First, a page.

These 28 Grandmothers Can’t Read or Write — But They’re Working to Change That
“After all these years, I finally got the chance.”
Every weekday at 2 p.m. in Maharashtra, India, a group of 28 students gather in a classroom to learn how to read and write for two hours. They memorize the alphabet, write letters without stencils, their hands shaky, and decipher sentences.
Some students can hold onto what they’ve learned, others find it hard to keep new information intact for the next day. But they all show up on time and are rapt with the possibility of a breakthrough, of letters finally cohering into something sensible.
These aren’t young children as you’d expect — they’re all grandmothers.
School for Grandmothers in Fangane village of Maharashtra teaches elderly women to read & write. It's never too late to get an education 👏👏 pic.twitter.com/kVGQkHqdPJ— IG iam_TeflonGeneral (@TeflonGeneral) February 24, 2017
In this “school for grandmothers,” or aajibaichi shala, teachers are trying to make up for injustices of the past and present that have left 273 million people unable to read or write in India. Women, in particular, have been neglected, with a 15% higher likelihood of being illiterate. Oftentimes, girls are denied the chance to go to school because they have to do chores for the family. Other times, schools are underfunded, understaffed, and too expensive, or kids have to contribute to the family income by working during school hours.
India has made significant educational progress over the past several decades, to the point that 93% of children are enrolled in primary school today. In 2009, the country make it compulsory for children to attend school until at least 14, but there are wealth disparities often dictate a child’s trajectory. And secondary school enrollment is a whole different matter of inequality.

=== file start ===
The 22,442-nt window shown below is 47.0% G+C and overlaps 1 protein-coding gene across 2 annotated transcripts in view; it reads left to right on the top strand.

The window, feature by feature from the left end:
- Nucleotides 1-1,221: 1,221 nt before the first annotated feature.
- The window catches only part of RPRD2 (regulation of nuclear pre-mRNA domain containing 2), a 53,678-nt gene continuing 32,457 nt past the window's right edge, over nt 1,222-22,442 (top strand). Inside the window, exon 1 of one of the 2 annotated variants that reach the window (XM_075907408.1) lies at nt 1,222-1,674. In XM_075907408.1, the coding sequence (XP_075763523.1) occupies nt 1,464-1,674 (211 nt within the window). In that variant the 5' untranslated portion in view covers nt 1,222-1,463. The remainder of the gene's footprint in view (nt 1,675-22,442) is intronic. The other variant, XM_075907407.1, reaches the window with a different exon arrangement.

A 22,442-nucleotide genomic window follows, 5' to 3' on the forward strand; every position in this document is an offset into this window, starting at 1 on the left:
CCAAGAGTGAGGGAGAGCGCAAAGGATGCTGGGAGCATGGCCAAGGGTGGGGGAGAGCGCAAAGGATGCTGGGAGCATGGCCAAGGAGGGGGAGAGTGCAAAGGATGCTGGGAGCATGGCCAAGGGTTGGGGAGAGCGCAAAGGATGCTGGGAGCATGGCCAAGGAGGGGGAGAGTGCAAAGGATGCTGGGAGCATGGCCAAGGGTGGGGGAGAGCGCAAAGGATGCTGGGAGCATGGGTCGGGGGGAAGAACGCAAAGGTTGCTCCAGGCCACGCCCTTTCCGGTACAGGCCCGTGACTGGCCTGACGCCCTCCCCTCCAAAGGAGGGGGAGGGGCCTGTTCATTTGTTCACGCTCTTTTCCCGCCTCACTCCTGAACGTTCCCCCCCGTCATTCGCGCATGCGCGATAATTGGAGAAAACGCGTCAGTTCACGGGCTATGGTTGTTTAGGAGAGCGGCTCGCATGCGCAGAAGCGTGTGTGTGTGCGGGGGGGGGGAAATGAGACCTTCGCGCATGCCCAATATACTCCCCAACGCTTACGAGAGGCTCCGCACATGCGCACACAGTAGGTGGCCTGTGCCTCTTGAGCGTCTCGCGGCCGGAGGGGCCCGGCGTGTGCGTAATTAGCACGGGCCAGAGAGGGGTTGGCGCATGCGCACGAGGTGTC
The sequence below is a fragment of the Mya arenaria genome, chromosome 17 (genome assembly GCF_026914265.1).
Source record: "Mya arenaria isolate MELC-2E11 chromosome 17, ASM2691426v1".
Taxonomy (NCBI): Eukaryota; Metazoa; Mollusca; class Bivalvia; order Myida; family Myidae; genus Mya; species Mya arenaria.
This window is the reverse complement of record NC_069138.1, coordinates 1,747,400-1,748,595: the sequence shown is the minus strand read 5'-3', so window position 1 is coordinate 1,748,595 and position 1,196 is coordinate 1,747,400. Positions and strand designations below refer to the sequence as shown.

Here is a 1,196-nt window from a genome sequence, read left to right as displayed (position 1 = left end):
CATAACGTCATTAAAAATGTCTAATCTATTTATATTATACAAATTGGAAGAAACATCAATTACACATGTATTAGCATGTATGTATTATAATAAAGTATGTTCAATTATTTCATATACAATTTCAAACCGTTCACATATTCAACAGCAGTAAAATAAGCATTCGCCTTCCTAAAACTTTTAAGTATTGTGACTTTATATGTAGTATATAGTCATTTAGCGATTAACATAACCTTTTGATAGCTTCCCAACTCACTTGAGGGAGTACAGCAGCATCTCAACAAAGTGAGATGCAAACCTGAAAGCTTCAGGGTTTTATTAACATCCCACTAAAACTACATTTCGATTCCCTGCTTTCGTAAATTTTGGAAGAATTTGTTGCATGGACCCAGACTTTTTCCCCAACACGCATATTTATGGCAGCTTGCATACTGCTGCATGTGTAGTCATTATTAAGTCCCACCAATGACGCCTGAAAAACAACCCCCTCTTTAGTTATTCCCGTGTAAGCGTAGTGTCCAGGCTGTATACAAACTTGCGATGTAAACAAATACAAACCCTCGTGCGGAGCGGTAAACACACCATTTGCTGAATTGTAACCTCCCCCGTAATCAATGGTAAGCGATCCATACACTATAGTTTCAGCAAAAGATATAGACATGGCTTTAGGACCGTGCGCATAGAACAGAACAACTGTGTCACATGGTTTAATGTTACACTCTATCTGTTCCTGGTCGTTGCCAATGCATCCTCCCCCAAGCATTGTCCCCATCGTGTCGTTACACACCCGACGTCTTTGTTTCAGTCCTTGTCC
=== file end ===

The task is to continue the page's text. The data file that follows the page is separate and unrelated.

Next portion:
These unfair circumstances have left hundreds of millions of people at a profound disadvantage.
But now, late in life, many women are finding a form of redemption in a class designed for 5year olds. There’s no shame or reluctance to be found here — all the women are eager to finally understand what’s written on signs and pamphlets and books, and, more urgently, how to sign their names.
“The aajis are so eager to learn,” Sheetal More, a teacher at the school, told The Guardian. “They are obedient, and they never make me feel like I can’t teach them something, just because I’m younger than them.
“They tell me that they don’t want to go up to heaven as illiterates,” she said. “They say, ‘When I meet God, I should at least be able to sign my name.’”
The school was set up by Yogendra Bangar, an elementary school teacher and local hero, who has also brought toilets and clean drinking water to countless families in the area.
For most children, reading is a form of independence, a way to explore, decipher, and think about the world without the guidance of adults. But millions of children never get the opportunity to learn how to read, and they go through life forever bewildered by letters, dependent on others for basic things.
Some of the women attending class are not far from their grandchildren’s schools and the proximity makes them think of what might have been.
“Who knows, if we’d been given the chance to study when we were children, we may all have become doctors,” a student named Ramabai said.
But all in all, hope, not bitterness, fills the classroom. They wear fuchsia saris to replicate the solidarity of school uniforms – and it lends a heightened sense of purpose to the endeavor.
“After all these years, I finally got the chance,” said one woman named Gangubai. “I never thought I would go to school, and look now – I can read the whole alphabet.”